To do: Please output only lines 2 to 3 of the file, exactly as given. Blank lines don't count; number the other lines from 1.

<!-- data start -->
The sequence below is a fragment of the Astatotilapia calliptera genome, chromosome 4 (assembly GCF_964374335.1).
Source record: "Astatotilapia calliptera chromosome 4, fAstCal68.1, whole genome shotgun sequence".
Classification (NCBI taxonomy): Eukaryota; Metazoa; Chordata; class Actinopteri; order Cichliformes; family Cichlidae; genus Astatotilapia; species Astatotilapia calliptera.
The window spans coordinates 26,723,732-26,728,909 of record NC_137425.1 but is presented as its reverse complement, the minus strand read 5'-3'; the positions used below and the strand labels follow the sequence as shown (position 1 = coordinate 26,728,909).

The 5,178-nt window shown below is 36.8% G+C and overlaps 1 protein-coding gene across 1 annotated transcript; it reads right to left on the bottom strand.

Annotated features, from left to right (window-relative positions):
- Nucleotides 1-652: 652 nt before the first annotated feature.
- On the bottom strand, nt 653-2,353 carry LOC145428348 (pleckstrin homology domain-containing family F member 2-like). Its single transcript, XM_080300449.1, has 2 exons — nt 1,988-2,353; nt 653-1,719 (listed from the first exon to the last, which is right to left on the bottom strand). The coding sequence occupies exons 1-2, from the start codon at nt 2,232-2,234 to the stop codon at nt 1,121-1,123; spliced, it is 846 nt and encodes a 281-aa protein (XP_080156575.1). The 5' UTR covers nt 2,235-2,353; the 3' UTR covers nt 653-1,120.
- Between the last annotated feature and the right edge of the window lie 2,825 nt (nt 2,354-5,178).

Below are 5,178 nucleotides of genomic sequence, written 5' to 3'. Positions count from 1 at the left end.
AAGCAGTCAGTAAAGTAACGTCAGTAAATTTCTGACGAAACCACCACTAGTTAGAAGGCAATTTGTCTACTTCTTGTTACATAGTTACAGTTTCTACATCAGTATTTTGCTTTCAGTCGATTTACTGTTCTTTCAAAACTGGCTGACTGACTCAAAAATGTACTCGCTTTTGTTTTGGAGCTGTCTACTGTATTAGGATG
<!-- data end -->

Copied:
Source record: "Astatotilapia calliptera chromosome 4, fAstCal68.1, whole genome shotgun sequence".
Classification (NCBI taxonomy): Eukaryota; Metazoa; Chordata; class Actinopteri; order Cichliformes; family Cichlidae; genus Astatotilapia; species Astatotilapia calliptera.